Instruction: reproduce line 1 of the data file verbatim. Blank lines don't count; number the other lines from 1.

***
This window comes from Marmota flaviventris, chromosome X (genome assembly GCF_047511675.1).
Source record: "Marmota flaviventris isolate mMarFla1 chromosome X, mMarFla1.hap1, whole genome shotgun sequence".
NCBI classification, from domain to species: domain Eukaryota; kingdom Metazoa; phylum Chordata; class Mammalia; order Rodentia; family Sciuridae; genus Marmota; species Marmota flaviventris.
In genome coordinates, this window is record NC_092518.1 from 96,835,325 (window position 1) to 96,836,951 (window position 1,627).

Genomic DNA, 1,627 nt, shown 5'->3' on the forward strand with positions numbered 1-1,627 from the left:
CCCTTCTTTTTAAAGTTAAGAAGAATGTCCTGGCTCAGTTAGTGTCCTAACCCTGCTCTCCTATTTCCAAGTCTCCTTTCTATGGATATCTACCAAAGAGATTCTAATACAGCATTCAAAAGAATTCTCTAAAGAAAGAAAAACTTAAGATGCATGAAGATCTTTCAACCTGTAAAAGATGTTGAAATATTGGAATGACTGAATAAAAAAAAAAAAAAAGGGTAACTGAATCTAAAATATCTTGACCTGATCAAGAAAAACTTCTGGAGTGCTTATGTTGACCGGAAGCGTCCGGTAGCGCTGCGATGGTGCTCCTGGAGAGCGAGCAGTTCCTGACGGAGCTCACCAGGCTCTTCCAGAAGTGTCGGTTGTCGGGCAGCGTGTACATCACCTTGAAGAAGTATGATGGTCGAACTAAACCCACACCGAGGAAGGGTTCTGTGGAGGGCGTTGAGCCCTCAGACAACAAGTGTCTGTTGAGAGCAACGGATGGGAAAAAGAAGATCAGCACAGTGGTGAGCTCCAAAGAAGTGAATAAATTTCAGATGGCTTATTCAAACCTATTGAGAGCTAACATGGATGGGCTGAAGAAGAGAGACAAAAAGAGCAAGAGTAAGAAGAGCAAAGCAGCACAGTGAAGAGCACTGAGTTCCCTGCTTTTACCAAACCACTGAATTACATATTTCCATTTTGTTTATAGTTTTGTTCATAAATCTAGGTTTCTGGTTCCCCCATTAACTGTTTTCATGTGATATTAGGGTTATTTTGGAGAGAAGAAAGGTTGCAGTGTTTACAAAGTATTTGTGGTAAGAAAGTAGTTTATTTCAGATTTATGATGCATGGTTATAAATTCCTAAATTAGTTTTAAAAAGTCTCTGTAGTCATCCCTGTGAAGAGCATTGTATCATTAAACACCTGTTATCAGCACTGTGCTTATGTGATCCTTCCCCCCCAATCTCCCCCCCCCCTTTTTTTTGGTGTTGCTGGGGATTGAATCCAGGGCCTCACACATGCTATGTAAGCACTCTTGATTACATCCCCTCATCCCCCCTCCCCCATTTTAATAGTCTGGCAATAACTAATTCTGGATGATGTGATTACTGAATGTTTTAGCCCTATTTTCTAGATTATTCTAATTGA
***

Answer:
This window comes from Marmota flaviventris, chromosome X (genome assembly GCF_047511675.1).